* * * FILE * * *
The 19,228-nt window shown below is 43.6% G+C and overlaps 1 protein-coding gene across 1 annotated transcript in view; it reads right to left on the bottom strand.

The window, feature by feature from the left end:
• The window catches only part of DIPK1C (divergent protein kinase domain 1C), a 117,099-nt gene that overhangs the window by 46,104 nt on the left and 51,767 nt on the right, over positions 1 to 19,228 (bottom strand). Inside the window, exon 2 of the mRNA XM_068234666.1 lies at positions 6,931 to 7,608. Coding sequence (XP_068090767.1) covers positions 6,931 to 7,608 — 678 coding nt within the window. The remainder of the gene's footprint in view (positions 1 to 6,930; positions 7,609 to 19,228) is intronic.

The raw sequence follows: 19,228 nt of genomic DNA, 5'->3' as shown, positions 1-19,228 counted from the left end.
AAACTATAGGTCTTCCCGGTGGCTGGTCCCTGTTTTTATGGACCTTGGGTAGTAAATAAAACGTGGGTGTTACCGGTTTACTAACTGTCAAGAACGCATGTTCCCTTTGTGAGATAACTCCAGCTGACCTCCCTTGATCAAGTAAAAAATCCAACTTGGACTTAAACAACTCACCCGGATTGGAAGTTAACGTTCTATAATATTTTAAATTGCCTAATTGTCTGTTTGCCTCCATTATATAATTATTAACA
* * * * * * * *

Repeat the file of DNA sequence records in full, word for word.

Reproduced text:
The 19,228-nt window shown below is 43.6% G+C and overlaps 1 protein-coding gene across 1 annotated transcript in view; it reads right to left on the bottom strand.

The window, feature by feature from the left end:
• The window catches only part of DIPK1C (divergent protein kinase domain 1C), a 117,099-nt gene that overhangs the window by 46,104 nt on the left and 51,767 nt on the right, over positions 1 to 19,228 (bottom strand). Inside the window, exon 2 of the mRNA XM_068234666.1 lies at positions 6,931 to 7,608. Coding sequence (XP_068090767.1) covers positions 6,931 to 7,608 — 678 coding nt within the window. The remainder of the gene's footprint in view (positions 1 to 6,930; positions 7,609 to 19,228) is intronic.

The raw sequence follows: 19,228 nt of genomic DNA, 5'->3' as shown, positions 1-19,228 counted from the left end.
AAACTATAGGTCTTCCCGGTGGCTGGTCCCTGTTTTTATGGACCTTGGGTAGTAAATAAAACGTGGGTGTTACCGGTTTACTAACTGTCAAGAACGCATGTTCCCTTTGTGAGATAACTCCAGCTGACCTCCCTTGATCAAGTAAAAAATCCAACTTGGACTTAAACAACTCACCCGGATTGGAAGTTAACGTTCTATAATATTTTAAATTGCCTAATTGTCTGTTTGCCTCCATTATATAATTATTAACA